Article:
James Madison Papers

To James Madison from George Hay, 23 June 1802

From George Hay

Richmond. June 23. 1802.

Dear Sir,

I have just now finished a letter of this date, addressed to you as the Secretary of State,1 announcing my refusal of the office of commissioner of bankruptcy, on account of my professional pursuits. It will, probably, appear to you, somewhat singular, that I should assign as a reason for not accepting the office, the circumstance which had perhaps, most influence in producing the appointment. You will pardon me therefore, for troubling you, for a few minutes, with an explanation.

The truth is, that during the last eight years I have devoted, a great deal, of time and labor, to pursuits unconnected with my profession. The consequence is that I do not occupy the ground, on which as a professional man, I ought, perhaps to stand: that I have not reached the Station at the bar which, it is not impossible, if my attention had been uniformly directed to one object, I might have attained. This evil which is felt in more than one way, I am determined if possible to remove. For this purpose great and unremitted exertions are necessary. I cannot therefore engage in any business, which is not directly within the line and course of my profession, unless the profit were Sufficient to indemnify me for a total dereliction of my practice. Fortunately for the people of this State, the office of commissioner of bankruptcy holds out no such prospect here: and even if it did, my intire disapprobation of the System and of every System of bankrupt-laws, would make me unwilling to hold an office, the abolition of which my own opinion would teach me, annually to expect.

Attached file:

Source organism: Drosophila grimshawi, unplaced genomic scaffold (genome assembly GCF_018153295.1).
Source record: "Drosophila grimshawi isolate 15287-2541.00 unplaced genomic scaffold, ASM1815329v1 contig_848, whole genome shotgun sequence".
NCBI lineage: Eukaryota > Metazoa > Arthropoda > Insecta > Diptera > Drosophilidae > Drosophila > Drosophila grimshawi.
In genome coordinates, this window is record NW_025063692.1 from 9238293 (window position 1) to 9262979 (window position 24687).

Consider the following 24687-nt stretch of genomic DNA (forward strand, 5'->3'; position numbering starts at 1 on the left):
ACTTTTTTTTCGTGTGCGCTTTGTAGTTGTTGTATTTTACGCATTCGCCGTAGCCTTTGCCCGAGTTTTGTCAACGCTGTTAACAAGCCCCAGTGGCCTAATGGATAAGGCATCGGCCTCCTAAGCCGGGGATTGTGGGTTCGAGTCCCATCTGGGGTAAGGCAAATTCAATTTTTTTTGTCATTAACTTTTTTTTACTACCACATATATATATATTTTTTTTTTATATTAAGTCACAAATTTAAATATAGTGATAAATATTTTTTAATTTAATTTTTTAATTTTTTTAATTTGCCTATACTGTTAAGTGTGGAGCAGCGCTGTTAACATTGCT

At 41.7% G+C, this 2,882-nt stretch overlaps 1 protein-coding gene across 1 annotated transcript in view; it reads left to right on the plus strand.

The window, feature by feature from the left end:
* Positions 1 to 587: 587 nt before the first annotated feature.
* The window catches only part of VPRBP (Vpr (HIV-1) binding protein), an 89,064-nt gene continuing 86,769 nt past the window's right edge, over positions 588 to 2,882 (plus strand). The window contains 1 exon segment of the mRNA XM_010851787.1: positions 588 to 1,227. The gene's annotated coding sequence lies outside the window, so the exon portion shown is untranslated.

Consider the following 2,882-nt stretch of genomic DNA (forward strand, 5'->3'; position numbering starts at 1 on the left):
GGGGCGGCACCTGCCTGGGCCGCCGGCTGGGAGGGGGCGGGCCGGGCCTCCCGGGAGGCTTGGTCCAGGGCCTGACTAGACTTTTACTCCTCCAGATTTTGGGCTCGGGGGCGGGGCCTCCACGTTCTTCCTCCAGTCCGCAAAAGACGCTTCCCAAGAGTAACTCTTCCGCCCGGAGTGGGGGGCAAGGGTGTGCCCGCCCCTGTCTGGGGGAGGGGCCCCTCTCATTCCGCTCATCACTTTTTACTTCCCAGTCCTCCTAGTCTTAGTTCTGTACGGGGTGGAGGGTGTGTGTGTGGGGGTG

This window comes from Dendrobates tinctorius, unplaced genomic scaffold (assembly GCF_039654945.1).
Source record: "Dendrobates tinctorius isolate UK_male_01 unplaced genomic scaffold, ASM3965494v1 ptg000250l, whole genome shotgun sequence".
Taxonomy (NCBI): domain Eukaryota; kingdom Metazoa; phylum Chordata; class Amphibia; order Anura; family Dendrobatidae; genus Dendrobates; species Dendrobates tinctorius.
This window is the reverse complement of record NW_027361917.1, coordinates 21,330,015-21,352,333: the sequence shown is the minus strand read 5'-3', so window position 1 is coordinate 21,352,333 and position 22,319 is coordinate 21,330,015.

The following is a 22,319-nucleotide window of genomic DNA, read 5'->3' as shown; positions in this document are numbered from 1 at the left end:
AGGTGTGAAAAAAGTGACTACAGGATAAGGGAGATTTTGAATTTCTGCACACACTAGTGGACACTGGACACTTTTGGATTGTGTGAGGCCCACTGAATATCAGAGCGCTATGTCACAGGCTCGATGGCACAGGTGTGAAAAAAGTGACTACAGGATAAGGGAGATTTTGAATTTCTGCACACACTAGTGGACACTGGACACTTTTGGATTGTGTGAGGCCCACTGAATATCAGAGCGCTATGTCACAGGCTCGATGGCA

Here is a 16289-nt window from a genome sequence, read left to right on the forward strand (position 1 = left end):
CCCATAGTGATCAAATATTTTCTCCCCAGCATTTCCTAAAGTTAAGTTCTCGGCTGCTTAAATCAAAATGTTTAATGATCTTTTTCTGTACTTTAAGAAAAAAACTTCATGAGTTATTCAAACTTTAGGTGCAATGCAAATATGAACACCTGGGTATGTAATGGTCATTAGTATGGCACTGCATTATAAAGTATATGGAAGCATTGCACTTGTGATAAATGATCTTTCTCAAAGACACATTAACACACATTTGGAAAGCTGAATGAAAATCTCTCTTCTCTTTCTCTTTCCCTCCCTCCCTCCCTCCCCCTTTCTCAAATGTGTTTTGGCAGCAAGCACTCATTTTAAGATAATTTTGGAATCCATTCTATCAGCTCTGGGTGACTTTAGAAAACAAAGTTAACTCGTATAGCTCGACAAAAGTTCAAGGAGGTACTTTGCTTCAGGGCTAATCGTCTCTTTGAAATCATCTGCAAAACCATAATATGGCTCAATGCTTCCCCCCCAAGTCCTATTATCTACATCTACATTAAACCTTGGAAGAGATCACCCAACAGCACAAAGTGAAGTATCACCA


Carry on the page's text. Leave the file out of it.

I do not know that I had a right, to trouble you with this detail; but I could not reconcile it to myself to transmit to you a letter containing nothing more than a formal and peremptory refusal of an office to which it was the pleasure of the Executive to call me, without some explanation. My motive, if ever the Subject of a moments thought, might have been Supposed to be different, from that, which I have Candidly stated it to be.

Mr. Munroe when he was making out a list of persons proper to be recommended as Commissioners, communicated with me on the subject two or three times, without the Slightest intimation however that my name was thought of by himself or any other person. Some little difficulty occurred in making out this list tho’ the makers of it were on the spot: the difficulty in Washington will I presume be greater. I therefore take leave to mention George Tucker,2 who tho not a very young man, has just commenced the practice of the law, and is every way unexceptionable. Mr. Munroe is well acquainted with him, but forgot him I presume, as I did merely because he was absent. I have said nothing on this subject to Mr. Tucker and therefore do not know that he would be willing to act: I have however no doubt that he would.

Mrs. Madison will accept my most respectful Compliments. I cannot offer her Mrs. Hay’s. Her friendship and affections have been for Some days suspended by a raging fever & measles of the most malignant aspect. I am with very great respect Yr. mo. ob. St.

Geo. Hay3

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